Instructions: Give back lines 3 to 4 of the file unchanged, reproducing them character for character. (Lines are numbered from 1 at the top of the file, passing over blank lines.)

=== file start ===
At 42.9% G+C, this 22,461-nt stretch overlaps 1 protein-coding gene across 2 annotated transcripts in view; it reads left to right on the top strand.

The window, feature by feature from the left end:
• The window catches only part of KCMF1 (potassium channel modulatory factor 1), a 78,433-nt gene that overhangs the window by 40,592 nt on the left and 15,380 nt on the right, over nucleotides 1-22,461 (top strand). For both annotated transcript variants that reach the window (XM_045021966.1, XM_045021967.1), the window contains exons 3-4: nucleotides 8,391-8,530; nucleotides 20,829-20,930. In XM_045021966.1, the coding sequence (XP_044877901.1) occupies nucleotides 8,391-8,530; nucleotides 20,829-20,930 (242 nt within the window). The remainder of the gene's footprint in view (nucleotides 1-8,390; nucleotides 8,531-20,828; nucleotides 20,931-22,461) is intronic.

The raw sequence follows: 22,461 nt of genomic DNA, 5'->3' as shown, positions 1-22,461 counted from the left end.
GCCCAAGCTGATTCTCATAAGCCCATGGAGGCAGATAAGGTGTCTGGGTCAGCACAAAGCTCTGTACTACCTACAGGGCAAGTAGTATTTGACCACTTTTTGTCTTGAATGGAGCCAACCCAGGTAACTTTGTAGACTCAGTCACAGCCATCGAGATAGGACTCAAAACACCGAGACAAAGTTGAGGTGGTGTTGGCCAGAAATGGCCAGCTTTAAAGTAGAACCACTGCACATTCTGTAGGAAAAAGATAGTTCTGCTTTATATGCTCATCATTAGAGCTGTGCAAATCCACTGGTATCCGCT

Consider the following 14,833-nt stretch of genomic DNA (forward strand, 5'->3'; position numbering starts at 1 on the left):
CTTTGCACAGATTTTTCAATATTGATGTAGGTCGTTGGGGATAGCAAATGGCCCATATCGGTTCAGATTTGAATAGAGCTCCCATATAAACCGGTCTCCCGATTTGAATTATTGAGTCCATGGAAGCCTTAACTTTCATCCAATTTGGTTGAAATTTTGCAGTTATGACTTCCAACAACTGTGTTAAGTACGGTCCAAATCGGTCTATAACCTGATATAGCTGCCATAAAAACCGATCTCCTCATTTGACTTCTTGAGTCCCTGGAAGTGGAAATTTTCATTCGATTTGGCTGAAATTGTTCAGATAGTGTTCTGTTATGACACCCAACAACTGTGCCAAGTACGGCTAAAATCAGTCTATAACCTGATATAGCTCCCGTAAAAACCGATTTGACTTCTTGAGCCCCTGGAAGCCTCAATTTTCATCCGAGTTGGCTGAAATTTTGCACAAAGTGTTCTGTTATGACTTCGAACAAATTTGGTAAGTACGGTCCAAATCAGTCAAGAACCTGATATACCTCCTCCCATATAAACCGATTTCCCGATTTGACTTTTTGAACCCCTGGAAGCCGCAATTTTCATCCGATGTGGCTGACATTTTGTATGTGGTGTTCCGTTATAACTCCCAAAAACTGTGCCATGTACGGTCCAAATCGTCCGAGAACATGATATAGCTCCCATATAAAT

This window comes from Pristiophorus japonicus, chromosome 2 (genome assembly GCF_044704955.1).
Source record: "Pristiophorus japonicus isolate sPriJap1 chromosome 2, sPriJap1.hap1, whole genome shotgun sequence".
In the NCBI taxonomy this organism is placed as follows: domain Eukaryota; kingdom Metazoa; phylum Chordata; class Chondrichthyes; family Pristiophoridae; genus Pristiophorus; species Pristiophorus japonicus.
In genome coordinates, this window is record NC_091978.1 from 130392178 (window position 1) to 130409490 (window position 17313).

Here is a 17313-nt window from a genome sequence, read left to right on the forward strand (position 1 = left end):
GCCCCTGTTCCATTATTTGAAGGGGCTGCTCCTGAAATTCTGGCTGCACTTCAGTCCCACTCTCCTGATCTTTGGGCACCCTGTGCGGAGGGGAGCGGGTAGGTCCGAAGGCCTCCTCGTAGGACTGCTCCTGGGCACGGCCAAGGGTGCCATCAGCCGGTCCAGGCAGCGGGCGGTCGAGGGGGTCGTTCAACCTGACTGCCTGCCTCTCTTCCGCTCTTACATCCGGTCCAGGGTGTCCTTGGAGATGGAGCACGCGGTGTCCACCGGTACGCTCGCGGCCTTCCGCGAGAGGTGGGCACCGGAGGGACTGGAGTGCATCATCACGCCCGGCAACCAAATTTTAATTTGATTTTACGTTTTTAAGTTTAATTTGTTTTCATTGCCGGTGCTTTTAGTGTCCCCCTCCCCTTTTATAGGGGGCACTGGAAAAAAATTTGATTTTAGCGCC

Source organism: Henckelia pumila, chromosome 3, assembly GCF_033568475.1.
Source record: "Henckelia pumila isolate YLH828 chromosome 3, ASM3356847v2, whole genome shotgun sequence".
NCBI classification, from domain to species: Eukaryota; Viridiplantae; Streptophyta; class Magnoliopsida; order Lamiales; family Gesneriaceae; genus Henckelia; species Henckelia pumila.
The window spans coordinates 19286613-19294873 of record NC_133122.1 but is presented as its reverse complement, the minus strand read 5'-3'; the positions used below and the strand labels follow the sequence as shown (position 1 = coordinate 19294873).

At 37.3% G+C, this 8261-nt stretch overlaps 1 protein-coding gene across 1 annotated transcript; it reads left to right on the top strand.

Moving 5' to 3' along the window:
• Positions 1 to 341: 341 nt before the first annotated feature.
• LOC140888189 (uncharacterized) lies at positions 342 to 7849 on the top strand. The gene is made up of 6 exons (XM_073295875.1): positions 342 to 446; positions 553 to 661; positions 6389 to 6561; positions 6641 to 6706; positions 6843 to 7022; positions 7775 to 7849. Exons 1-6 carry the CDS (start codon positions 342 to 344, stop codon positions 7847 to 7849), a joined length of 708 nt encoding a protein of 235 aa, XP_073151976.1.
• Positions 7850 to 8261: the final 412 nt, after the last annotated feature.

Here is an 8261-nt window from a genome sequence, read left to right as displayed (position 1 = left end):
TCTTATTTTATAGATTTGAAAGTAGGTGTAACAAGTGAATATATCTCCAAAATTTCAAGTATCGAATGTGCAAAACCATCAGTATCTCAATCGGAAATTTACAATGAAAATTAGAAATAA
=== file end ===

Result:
• The window catches only part of KCMF1 (potassium channel modulatory factor 1), a 78,433-nt gene that overhangs the window by 40,592 nt on the left and 15,380 nt on the right, over nucleotides 1-22,461 (top strand). For both annotated transcript variants that reach the window (XM_045021966.1, XM_045021967.1), the window contains exons 3-4: nucleotides 8,391-8,530; nucleotides 20,829-20,930. In XM_045021966.1, the coding sequence (XP_044877901.1) occupies nucleotides 8,391-8,530; nucleotides 20,829-20,930 (242 nt within the window). The remainder of the gene's footprint in view (nucleotides 1-8,390; nucleotides 8,531-20,828; nucleotides 20,931-22,461) is intronic.

The raw sequence follows: 22,461 nt of genomic DNA, 5'->3' as shown, positions 1-22,461 counted from the left end.